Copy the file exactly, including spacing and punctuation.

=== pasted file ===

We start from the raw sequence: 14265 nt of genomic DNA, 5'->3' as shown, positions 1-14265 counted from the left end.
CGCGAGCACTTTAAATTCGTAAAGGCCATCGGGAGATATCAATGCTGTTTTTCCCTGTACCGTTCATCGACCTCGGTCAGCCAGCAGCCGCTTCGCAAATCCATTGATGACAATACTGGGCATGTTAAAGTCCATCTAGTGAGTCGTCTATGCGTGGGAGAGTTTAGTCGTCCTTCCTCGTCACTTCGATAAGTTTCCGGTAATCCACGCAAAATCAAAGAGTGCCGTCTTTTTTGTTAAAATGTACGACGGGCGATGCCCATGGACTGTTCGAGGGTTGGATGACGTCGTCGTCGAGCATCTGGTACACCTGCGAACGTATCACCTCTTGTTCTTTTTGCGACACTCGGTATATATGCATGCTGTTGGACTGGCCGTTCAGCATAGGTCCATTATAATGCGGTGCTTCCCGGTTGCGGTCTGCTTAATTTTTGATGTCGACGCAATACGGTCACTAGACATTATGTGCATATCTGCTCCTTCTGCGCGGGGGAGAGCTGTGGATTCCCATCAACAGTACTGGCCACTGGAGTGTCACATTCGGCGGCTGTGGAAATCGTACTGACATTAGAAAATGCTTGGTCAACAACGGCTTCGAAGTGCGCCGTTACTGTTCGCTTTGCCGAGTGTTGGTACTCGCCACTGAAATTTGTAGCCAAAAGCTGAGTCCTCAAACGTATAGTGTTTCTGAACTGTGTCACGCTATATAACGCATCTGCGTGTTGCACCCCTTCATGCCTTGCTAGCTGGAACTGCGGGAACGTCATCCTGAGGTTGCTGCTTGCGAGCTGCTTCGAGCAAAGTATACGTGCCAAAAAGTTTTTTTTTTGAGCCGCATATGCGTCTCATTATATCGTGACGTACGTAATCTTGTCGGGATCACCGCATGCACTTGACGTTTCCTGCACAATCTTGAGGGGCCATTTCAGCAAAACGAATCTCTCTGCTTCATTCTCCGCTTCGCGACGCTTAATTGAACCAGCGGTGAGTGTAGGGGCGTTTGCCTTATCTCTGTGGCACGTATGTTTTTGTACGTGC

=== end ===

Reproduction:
We start from the raw sequence: 14265 nt of genomic DNA, 5'->3' as shown, positions 1-14265 counted from the left end.
CGCGAGCACTTTAAATTCGTAAAGGCCATCGGGAGATATCAATGCTGTTTTTCCCTGTACCGTTCATCGACCTCGGTCAGCCAGCAGCCGCTTCGCAAATCCATTGATGACAATACTGGGCATGTTAAAGTCCATCTAGTGAGTCGTCTATGCGTGGGAGAGTTTAGTCGTCCTTCCTCGTCACTTCGATAAGTTTCCGGTAATCCACGCAAAATCAAAGAGTGCCGTCTTTTTTGTTAAAATGTACGACGGGCGATGCCCATGGACTGTTCGAGGGTTGGATGACGTCGTCGTCGAGCATCTGGTACACCTGCGAACGTATCACCTCTTGTTCTTTTTGCGACACTCGGTATATATGCATGCTGTTGGACTGGCCGTTCAGCATAGGTCCATTATAATGCGGTGCTTCCCGGTTGCGGTCTGCTTAATTTTTGATGTCGACGCAATACGGTCACTAGACATTATGTGCATATCTGCTCCTTCTGCGCGGGGGAGAGCTGTGGATTCCCATCAACAGTACTGGCCACTGGAGTGTCACATTCGGCGGCTGTGGAAATCGTACTGACATTAGAAAATGCTTGGTCAACAACGGCTTCGAAGTGCGCCGTTACTGTTCGCTTTGCCGAGTGTTGGTACTCGCCACTGAAATTTGTAGCCAAAAGCTGAGTCCTCAAACGTATAGTGTTTCTGAACTGTGTCACGCTATATAACGCATCTGCGTGTTGCACCCCTTCATGCCTTGCTAGCTGGAACTGCGGGAACGTCATCCTGAGGTTGCTGCTTGCGAGCTGCTTCGAGCAAAGTATACGTGCCAAAAAGTTTTTTTTTTGAGCCGCATATGCGTCTCATTATATCGTGACGTACGTAATCTTGTCGGGATCACCGCATGCACTTGACGTTTCCTGCACAATCTTGAGGGGCCATTTCAGCAAAACGAATCTCTCTGCTTCATTCTCCGCTTCGCGACGCTTAATTGAACCAGCGGTGAGTGTAGGGGCGTTTGCCTTATCTCTGTGGCACGTATGTTTTTGTACGTGC